The former Liverpool chief executive Peter Robinson presided over Liverpool Football Club during their most successful period, the mid-1960s to the 1980s. He was well known for his shrewdness and informal management style. It’s only with hindsight we learn, that on the 20 March 1989, he telephoned Steve Clarke, the competitions secretary of the Football Association and urged him not to stage the upcoming FA cup semi-final between Liverpool and Nottingham Forest at Hillsborough, and suggested Old Trafford, as a more suitable venue. Clarke returned his call later that morning to say that ‘the committee had selected Hillsborough’ and ‘the police would not agree to the allocation being altered’ either (the i newspaper, 28 April).
The most striking thing about the vast body of evidence gathered on the Hillsborough disaster is that the English game’s governing body (the FA) has, from the immediate aftermath of the disaster never acknowledged that it made a disastrously bad call by failing to heed Robinson’s advice about the inadequacy of Sheffield Wednesday’s ground. Graham Kelly, the former FA chief executive, drafted an initial six-page report two days afterwards, but there is no indication that he was looking to investigate how the venue, which did not have a safety certificate, had been chosen. The document also reveals the FA’s overwhelming preoccupation after Hillsborough was with covering its own back and getting the story straight.
96 people aged from 10 to 67 years old died at the stadium, in the ambulances, or shortly after arrival at hospital. A total of 766 people suffered injuries of some kind. On 19 April, the death toll reached 95 when 14-year-old Lee Nicol died in hospital after his life support machine was switched off. This total rose to 96 when artificial feeding and hydration were withdrawn from 22-year-old Tony Bland after nearly four years, during which he had remained in a persistent vegetative state. This followed a legal challenge in the High Court by his family to have his treatment withdrawn, a landmark challenge which succeeded in November 1992.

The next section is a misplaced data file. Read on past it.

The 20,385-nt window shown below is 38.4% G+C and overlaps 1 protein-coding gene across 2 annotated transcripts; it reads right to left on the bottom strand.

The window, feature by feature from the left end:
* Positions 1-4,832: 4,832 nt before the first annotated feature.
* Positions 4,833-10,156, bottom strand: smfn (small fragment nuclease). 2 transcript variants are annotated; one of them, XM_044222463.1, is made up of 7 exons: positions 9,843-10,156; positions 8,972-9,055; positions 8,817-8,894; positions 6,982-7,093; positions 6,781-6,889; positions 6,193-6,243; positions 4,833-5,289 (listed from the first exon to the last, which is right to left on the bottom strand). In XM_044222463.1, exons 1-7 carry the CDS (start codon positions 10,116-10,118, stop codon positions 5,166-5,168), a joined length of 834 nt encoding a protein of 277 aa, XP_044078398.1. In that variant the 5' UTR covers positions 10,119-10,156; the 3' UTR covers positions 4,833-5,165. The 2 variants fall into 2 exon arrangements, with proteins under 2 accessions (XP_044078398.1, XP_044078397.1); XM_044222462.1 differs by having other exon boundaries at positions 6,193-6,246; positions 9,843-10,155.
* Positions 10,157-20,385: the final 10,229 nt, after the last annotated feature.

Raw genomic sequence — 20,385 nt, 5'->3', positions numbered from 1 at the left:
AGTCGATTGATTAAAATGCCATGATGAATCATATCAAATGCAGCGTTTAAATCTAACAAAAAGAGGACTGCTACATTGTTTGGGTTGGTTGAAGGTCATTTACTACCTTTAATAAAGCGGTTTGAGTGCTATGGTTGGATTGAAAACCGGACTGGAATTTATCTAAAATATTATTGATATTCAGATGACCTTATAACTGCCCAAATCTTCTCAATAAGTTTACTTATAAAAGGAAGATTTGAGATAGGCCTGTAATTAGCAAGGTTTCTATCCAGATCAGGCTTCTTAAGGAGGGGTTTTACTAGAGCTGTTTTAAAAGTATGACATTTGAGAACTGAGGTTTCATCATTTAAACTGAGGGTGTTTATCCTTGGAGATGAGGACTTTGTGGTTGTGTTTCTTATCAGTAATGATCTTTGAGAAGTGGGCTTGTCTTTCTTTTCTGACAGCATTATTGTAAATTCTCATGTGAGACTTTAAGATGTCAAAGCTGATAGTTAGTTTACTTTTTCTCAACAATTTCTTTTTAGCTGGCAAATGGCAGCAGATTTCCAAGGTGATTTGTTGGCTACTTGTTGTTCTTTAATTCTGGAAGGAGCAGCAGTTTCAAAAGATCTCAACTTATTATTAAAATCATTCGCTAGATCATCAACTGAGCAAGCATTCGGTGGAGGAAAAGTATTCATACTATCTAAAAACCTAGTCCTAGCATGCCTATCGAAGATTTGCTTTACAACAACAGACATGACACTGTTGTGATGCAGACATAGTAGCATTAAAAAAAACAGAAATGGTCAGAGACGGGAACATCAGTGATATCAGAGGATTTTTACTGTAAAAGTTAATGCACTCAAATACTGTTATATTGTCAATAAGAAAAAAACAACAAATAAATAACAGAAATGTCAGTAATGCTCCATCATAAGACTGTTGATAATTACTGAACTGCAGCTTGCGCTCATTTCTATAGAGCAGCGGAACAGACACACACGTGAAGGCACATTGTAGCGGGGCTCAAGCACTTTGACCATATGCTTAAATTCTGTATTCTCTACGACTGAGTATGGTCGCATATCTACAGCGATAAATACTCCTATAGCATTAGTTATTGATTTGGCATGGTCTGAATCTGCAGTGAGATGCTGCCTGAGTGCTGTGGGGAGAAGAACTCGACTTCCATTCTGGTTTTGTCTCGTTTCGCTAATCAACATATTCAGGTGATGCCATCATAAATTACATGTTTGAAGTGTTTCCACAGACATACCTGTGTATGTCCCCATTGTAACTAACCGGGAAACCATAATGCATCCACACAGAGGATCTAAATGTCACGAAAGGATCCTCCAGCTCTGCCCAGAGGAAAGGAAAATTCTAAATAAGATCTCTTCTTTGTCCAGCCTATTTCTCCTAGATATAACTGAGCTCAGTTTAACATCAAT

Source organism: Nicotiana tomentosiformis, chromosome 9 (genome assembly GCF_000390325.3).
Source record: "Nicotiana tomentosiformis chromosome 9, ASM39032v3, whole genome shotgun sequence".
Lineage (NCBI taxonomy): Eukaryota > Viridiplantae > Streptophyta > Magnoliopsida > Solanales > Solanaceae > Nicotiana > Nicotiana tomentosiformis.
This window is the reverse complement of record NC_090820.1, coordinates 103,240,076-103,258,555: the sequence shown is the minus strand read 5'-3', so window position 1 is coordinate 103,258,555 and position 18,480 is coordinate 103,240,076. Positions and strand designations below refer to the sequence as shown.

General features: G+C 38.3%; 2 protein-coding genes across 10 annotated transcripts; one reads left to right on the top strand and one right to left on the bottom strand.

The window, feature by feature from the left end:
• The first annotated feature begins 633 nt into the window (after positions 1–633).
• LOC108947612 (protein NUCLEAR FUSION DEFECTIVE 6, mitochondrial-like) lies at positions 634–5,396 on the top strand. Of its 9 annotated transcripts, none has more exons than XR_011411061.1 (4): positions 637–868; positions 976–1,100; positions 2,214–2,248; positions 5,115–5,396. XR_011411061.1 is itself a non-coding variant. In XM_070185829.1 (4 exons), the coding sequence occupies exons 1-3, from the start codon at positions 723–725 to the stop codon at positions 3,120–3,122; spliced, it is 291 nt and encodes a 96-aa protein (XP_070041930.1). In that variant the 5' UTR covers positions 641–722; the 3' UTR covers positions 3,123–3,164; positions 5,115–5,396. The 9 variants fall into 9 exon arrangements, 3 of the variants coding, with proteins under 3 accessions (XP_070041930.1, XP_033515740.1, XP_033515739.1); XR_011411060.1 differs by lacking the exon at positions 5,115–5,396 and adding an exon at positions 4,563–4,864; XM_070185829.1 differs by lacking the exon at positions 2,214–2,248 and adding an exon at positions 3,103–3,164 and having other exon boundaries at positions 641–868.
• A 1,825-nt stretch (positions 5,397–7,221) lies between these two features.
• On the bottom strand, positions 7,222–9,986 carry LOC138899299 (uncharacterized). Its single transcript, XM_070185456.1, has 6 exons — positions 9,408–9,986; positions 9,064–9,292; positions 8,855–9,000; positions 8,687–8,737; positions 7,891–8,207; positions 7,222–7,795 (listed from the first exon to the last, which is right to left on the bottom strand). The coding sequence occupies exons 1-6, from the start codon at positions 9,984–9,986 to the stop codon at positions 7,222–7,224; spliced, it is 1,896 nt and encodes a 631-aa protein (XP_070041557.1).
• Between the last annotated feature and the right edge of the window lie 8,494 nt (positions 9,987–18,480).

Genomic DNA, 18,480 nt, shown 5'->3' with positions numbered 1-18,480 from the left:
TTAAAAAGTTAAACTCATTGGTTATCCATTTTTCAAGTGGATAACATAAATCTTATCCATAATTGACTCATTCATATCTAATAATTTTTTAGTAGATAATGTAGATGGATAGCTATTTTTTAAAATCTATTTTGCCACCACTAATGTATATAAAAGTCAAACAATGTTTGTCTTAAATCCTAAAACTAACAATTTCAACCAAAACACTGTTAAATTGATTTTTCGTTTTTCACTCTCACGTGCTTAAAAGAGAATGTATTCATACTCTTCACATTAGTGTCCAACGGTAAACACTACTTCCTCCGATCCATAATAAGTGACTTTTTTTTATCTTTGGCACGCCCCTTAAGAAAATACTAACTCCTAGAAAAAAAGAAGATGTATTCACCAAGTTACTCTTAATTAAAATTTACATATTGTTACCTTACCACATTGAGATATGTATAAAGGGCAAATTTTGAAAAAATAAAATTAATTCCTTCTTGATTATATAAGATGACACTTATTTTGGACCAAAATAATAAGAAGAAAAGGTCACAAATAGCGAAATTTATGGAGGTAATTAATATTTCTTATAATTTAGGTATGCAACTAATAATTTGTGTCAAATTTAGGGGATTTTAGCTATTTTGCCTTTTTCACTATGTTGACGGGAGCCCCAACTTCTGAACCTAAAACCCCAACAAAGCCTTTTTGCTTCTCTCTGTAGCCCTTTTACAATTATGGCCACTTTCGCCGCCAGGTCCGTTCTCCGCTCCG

On the10th anniversary in 1999, at least three people who survived were known to have committed suicide as a result of the emotional problems brought on by the disaster. Another survivor had spent eight years in psychiatric care. Numerous cases of alcoholism and drug abuse were also attributed to lingering effects from the disaster, and it contributed to the collapse of a number of marriages involving people who had witnessed the events.
Professor Scraton was an important member of the Hillsborough Independent Panel (2010-2012) and primary author of Hillsborough: The Report of the Independent Panel (2012). He provided extensive submissions to the 1997-1998 judicial scrutiny undertaken by Lord Justice Stuart-Smith. These submissions included disclosure of the ‘review and alteration’ of police officers’ statements. Following negotiations he eventually accessed and researched all police statements in their original and altered form in the House of Lords Reading Room. Professor Scraton has remained highly critical of the Stuart-Smith scrutiny, describing it as a ‘debacle’.
Scraton’s book Hillsborough: The Truth is widely accepted as a definitive account of the disaster and its aftermath. It focuses on the inadequacies of the police investigations, official inquiries and inquests, and reveals the extent of the systematic review and alteration of South Yorkshire Police statements. It also details the treatment of the bereaved and survivors in the immediate aftermath of the disaster, and the ‘inhumanity’ of the body identification process.